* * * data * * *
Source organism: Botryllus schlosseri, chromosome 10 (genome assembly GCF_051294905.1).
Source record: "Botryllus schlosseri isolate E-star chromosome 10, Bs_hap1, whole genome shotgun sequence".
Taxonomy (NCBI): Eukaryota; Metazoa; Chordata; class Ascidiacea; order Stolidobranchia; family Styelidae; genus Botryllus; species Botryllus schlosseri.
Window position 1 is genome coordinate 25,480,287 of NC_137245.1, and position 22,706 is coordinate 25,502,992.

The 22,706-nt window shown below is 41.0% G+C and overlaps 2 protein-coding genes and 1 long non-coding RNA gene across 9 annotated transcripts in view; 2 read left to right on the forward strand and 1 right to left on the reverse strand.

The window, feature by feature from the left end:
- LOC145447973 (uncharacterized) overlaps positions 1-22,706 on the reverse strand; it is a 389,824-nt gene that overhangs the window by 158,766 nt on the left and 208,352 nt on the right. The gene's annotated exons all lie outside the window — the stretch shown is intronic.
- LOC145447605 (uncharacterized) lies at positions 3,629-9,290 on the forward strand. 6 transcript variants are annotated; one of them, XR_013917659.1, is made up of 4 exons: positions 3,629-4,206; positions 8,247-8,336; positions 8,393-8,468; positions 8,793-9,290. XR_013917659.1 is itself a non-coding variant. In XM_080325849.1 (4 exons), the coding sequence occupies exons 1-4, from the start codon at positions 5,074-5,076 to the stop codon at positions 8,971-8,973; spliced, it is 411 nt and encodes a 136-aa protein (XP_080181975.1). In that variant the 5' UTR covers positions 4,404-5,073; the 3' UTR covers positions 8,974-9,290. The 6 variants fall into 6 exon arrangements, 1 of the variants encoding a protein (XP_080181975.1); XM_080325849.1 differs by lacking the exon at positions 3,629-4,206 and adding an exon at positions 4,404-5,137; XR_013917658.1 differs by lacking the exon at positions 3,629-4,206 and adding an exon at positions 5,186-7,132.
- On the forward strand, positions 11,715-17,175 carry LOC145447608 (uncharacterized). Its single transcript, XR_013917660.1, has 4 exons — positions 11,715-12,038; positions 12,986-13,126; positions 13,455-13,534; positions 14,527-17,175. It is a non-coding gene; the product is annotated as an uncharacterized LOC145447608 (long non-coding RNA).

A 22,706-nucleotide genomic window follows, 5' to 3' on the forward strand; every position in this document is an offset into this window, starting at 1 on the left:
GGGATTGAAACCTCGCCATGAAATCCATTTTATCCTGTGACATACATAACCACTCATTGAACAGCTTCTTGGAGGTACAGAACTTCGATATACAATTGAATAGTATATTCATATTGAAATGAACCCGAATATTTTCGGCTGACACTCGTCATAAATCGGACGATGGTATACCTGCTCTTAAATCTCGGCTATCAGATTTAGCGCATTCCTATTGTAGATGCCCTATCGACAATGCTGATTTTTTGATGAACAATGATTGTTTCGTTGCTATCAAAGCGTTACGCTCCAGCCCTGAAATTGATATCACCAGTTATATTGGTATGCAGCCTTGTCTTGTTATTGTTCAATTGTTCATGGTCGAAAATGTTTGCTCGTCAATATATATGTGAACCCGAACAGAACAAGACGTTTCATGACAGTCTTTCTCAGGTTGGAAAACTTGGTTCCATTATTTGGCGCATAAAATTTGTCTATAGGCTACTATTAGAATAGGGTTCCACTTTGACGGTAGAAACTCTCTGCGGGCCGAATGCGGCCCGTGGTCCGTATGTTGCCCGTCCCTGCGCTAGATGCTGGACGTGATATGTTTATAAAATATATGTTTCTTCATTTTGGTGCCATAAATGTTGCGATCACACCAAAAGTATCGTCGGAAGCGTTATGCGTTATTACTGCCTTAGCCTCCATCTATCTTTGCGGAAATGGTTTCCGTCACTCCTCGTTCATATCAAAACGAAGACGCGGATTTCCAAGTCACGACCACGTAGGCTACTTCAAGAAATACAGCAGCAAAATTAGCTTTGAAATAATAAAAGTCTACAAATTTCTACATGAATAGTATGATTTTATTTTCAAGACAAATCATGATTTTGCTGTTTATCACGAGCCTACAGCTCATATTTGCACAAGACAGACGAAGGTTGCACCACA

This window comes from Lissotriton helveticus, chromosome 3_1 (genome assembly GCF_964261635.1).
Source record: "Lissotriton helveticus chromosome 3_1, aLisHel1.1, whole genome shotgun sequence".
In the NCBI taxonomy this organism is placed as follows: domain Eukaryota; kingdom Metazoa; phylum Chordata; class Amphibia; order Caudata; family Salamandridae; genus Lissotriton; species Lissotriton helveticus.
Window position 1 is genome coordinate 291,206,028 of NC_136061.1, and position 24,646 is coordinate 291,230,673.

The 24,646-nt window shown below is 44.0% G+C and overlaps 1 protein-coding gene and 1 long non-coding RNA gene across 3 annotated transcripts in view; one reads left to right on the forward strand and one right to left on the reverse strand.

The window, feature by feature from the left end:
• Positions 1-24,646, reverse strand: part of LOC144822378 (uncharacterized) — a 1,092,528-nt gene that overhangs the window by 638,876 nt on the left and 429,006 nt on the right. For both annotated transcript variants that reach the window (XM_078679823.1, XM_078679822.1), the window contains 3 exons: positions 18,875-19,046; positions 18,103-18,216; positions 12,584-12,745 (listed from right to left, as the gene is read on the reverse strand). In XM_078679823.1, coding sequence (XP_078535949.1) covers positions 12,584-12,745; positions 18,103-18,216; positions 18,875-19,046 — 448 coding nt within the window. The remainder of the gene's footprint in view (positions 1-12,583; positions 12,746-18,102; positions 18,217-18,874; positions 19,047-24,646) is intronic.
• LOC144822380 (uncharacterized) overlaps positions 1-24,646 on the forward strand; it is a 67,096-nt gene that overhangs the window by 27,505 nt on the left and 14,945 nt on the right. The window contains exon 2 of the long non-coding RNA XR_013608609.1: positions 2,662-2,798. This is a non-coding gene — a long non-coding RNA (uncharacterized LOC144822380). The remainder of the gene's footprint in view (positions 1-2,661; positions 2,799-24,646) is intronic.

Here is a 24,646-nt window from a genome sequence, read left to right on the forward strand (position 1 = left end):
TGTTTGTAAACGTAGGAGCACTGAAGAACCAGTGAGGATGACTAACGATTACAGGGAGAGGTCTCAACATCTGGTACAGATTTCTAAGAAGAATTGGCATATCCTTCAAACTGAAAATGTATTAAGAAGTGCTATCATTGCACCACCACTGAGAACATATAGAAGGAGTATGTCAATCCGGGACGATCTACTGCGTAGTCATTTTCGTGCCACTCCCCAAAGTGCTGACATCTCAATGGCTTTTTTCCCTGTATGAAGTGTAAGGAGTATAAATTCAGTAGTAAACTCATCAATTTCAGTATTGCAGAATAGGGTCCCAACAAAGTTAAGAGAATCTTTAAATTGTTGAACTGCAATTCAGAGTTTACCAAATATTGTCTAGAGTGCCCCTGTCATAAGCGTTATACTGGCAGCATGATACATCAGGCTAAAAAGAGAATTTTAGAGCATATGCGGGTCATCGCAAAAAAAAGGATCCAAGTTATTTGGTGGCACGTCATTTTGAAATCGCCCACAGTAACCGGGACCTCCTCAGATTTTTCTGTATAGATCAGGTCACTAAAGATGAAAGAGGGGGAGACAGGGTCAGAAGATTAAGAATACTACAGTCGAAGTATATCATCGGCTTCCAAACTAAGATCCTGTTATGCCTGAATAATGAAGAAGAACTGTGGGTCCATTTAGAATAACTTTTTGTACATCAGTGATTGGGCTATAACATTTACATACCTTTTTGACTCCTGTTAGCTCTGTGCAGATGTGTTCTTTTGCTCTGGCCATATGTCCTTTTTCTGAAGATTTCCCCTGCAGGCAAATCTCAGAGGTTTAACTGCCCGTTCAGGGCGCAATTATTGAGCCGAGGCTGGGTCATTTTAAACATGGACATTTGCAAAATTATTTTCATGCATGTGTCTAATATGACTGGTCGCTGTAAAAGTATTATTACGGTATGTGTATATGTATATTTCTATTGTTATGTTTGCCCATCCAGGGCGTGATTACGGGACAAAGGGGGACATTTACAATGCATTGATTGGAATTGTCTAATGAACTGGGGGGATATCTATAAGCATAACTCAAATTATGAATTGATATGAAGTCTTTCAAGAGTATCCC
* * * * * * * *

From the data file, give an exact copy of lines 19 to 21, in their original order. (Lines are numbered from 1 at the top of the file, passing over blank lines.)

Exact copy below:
• LOC144822380 (uncharacterized) overlaps positions 1-24,646 on the forward strand; it is a 67,096-nt gene that overhangs the window by 27,505 nt on the left and 14,945 nt on the right. The window contains exon 2 of the long non-coding RNA XR_013608609.1: positions 2,662-2,798. This is a non-coding gene — a long non-coding RNA (uncharacterized LOC144822380). The remainder of the gene's footprint in view (positions 1-2,661; positions 2,799-24,646) is intronic.

Here is a 24,646-nt window from a genome sequence, read left to right on the forward strand (position 1 = left end):
TGTTTGTAAACGTAGGAGCACTGAAGAACCAGTGAGGATGACTAACGATTACAGGGAGAGGTCTCAACATCTGGTACAGATTTCTAAGAAGAATTGGCATATCCTTCAAACTGAAAATGTATTAAGAAGTGCTATCATTGCACCACCACTGAGAACATATAGAAGGAGTATGTCAATCCGGGACGATCTACTGCGTAGTCATTTTCGTGCCACTCCCCAAAGTGCTGACATCTCAATGGCTTTTTTCCCTGTATGAAGTGTAAGGAGTATAAATTCAGTAGTAAACTCATCAATTTCAGTATTGCAGAATAGGGTCCCAACAAAGTTAAGAGAATCTTTAAATTGTTGAACTGCAATTCAGAGTTTACCAAATATTGTCTAGAGTGCCCCTGTCATAAGCGTTATACTGGCAGCATGATACATCAGGCTAAAAAGAGAATTTTAGAGCATATGCGGGTCATCGCAAAAAAAAGGATCCAAGTTATTTGGTGGCACGTCATTTTGAAATCGCCCACAGTAACCGGGACCTCCTCAGATTTTTCTGTATAGATCAGGTCACTAAAGATGAAAGAGGGGGAGACAGGGTCAGAAGATTAAGAATACTACAGTCGAAGTATATCATCGGCTTCCAAACTAAGATCCTGTTATGCCTGAATAATGAAGAAGAACTGTGGGTCCATTTAGAATAACTTTTTGTACATCAGTGATTGGGCTATAACATTTACATACCTTTTTGACTCCTGTTAGCTCTGTGCAGATGTGTTCTTTTGCTCTGGCCATATGTCCTTTTTCTGAAGATTTCCCCTGCAGGCAAATCTCAGAGGTTTAACTGCCCGTTCAGGGCGCAATTATTGAGCCGAGGCTGGGTCATTTTAAACATGGACATTTGCAAAATTATTTTCATGCATGTGTCTAATATGACTGGTCGCTGTAAAAGTATTATTACGGTATGTGTATATGTATATTTCTATTGTTATGTTTGCCCATCCAGGGCGTGATTACGGGACAAAGGGGGACATTTACAATGCATTGATTGGAATTGTCTAATGAACTGGGGGGATATCTATAAGCATAACTCAAATTATGAATTGATATGAAGTCTTTCAAGAGTATCCC